Yes when you say : je suis un homme , you are gonna pronounce it je swee zin homme, and in the other liaison : elle est tune femme , because in French if you don't make this liaison the prononciation will be incomplete. Hope that I was helpful :)


I am more likely to be an "heir apparent" than a dolphin, but DL thinks otherwise.


I am? Cool. Looking forward to meeting you again, but next time, I will be a Beaver. How about that?


Je suis un dauphin. J'aime le poisson dans ma bouche. Poisson à la bouche est la bonté.

(Translation: I am a dolphin. I like the fish in my mouth. Mouth fish is goodness.)


I grew up (and learned French) in Mobile, AL, USA, which was a French colony for a century or so, predating New Orleans by decades. Among the thousands of French place names in south Alabama, Mississippi, and Louisiana, there are Dauphin named things and places all over, Dauphin Island being probably the largest and most important. I never knew there was any definition but the Prince one! So I got this question wrong, and was very confused! I'm curious how a section of France came to be named after a sea creature, and how in a place where you can actually see plenty of dolphin, I never heard the correct definition. How language travels and leaves pockets of other cultures flung all over is so fascinating!


when will it teach to say this is sparta in french i wonder?


People that watch a lot of animation and/or work in animation wouldn't be weirded out by this sentence. We already know every rock, tree, and creature has a life, has a spirit, has a name. Why shouldn't they be able to talk?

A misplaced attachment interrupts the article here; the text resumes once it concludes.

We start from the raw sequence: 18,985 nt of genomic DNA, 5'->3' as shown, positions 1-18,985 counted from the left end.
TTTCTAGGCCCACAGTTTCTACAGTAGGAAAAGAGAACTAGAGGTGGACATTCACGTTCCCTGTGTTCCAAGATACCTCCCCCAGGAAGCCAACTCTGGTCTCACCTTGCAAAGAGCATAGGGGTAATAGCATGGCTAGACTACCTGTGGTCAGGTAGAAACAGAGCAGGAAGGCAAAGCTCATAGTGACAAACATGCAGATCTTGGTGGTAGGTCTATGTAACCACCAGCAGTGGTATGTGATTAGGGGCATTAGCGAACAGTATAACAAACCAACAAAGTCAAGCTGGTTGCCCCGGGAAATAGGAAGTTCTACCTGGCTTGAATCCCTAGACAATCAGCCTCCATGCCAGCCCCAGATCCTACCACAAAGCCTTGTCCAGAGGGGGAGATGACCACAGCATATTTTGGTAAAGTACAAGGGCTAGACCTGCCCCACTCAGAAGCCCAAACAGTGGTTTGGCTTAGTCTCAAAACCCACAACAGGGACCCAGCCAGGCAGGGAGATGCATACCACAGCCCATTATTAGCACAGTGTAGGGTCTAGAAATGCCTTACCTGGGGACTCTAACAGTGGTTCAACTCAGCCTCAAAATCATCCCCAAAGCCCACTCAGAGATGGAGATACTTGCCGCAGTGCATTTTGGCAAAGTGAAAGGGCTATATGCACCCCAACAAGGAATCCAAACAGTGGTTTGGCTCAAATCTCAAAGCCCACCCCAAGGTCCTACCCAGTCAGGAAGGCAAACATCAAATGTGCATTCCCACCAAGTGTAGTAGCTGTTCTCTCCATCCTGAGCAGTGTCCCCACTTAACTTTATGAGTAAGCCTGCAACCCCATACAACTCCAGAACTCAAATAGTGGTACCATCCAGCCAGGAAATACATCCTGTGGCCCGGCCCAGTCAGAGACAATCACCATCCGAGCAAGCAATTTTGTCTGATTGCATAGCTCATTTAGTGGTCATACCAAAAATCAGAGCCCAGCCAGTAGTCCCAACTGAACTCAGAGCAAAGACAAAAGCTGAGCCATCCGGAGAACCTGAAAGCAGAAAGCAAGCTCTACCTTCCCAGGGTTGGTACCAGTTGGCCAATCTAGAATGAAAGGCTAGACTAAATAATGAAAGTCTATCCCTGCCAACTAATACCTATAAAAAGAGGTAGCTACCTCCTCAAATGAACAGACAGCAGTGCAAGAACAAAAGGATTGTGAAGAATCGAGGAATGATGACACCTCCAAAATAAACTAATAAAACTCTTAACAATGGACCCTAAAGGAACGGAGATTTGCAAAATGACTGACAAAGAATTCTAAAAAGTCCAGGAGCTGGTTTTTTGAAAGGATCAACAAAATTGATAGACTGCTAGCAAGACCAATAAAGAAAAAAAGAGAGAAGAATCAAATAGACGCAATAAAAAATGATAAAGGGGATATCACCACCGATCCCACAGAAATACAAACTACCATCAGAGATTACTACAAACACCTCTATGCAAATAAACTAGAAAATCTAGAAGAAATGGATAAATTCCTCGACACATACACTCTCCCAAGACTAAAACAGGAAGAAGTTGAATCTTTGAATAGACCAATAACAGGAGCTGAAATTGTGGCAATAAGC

If my memory did not fail me, I remembered that I was a spider.


je suis la nuit, je suis le batman


I'm really confused about my species now...


"Look at me. I'm a flipper little dolphin." -Finding Nemo <3


Why be a human when you can be dolphin?!

And btw does dolphin have feminine version or not? (Sorry for bad grammar English is not first language)


I thought I was a rat, obviously not


In Israeli slang you can say someone is a ‘dolphin’ to mean he’s high as a kite and so delusional he thinks he’s a dolphin or something.


But if you are dolphin, and I am skeleton, then who... is sasquatch?


We get the same distinction in Irish between the Chief (An Taoiseach) now used for the Prime Minister, and the heir apparent (An Tánaiste) now used for the deputy leader.


How fun! And in the Spanish course we get to be penguins!


Ma main est un dolphin!


dolphins unite!


Can we ever write when they ask a question . We need more of those


and you thought I was a shark ;)


Yay! I love dolphins!


I am Flipper, hear me roar!


‘Un Dauphin’ Is a prince ?


Dauphin means Prince ???